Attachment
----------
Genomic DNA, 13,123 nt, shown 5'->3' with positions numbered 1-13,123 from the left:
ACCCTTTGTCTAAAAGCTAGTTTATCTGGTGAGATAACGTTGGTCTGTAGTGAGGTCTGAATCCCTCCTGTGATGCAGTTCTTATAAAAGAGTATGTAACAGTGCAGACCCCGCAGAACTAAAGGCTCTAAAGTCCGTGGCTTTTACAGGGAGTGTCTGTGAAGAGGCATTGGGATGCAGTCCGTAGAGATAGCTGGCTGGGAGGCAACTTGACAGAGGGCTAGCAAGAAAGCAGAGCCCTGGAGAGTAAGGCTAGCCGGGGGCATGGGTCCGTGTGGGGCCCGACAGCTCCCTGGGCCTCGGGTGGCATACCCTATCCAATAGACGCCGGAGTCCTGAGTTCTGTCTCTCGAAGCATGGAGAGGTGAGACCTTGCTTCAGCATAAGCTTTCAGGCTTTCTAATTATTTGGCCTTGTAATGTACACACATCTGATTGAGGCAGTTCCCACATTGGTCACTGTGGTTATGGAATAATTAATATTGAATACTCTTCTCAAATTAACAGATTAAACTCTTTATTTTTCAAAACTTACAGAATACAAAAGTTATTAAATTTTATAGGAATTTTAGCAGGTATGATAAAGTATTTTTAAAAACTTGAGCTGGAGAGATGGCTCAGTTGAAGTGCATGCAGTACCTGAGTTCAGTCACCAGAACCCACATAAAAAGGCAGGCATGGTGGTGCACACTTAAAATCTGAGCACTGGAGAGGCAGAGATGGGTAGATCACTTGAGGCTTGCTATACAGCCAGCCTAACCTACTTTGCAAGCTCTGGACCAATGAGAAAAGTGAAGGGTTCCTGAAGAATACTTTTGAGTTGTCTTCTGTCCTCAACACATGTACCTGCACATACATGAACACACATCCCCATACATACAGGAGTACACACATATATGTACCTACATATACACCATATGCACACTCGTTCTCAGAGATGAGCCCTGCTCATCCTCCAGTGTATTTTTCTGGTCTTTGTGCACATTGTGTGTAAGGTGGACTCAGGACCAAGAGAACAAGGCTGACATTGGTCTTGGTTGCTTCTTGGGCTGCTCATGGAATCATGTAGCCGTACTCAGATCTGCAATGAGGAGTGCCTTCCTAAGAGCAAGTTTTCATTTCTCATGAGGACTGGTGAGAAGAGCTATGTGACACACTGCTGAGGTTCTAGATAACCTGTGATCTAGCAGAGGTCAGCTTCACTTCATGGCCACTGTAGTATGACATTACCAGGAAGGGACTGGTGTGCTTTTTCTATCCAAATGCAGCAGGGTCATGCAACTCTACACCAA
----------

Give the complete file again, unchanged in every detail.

Genomic DNA, 13,123 nt, shown 5'->3' with positions numbered 1-13,123 from the left:
ACCCTTTGTCTAAAAGCTAGTTTATCTGGTGAGATAACGTTGGTCTGTAGTGAGGTCTGAATCCCTCCTGTGATGCAGTTCTTATAAAAGAGTATGTAACAGTGCAGACCCCGCAGAACTAAAGGCTCTAAAGTCCGTGGCTTTTACAGGGAGTGTCTGTGAAGAGGCATTGGGATGCAGTCCGTAGAGATAGCTGGCTGGGAGGCAACTTGACAGAGGGCTAGCAAGAAAGCAGAGCCCTGGAGAGTAAGGCTAGCCGGGGGCATGGGTCCGTGTGGGGCCCGACAGCTCCCTGGGCCTCGGGTGGCATACCCTATCCAATAGACGCCGGAGTCCTGAGTTCTGTCTCTCGAAGCATGGAGAGGTGAGACCTTGCTTCAGCATAAGCTTTCAGGCTTTCTAATTATTTGGCCTTGTAATGTACACACATCTGATTGAGGCAGTTCCCACATTGGTCACTGTGGTTATGGAATAATTAATATTGAATACTCTTCTCAAATTAACAGATTAAACTCTTTATTTTTCAAAACTTACAGAATACAAAAGTTATTAAATTTTATAGGAATTTTAGCAGGTATGATAAAGTATTTTTAAAAACTTGAGCTGGAGAGATGGCTCAGTTGAAGTGCATGCAGTACCTGAGTTCAGTCACCAGAACCCACATAAAAAGGCAGGCATGGTGGTGCACACTTAAAATCTGAGCACTGGAGAGGCAGAGATGGGTAGATCACTTGAGGCTTGCTATACAGCCAGCCTAACCTACTTTGCAAGCTCTGGACCAATGAGAAAAGTGAAGGGTTCCTGAAGAATACTTTTGAGTTGTCTTCTGTCCTCAACACATGTACCTGCACATACATGAACACACATCCCCATACATACAGGAGTACACACATATATGTACCTACATATACACCATATGCACACTCGTTCTCAGAGATGAGCCCTGCTCATCCTCCAGTGTATTTTTCTGGTCTTTGTGCACATTGTGTGTAAGGTGGACTCAGGACCAAGAGAACAAGGCTGACATTGGTCTTGGTTGCTTCTTGGGCTGCTCATGGAATCATGTAGCCGTACTCAGATCTGCAATGAGGAGTGCCTTCCTAAGAGCAAGTTTTCATTTCTCATGAGGACTGGTGAGAAGAGCTATGTGACACACTGCTGAGGTTCTAGATAACCTGTGATCTAGCAGAGGTCAGCTTCACTTCATGGCCACTGTAGTATGACATTACCAGGAAGGGACTGGTGTGCTTTTTCTATCCAAATGCAGCAGGGTCATGCAACTCTACACCAA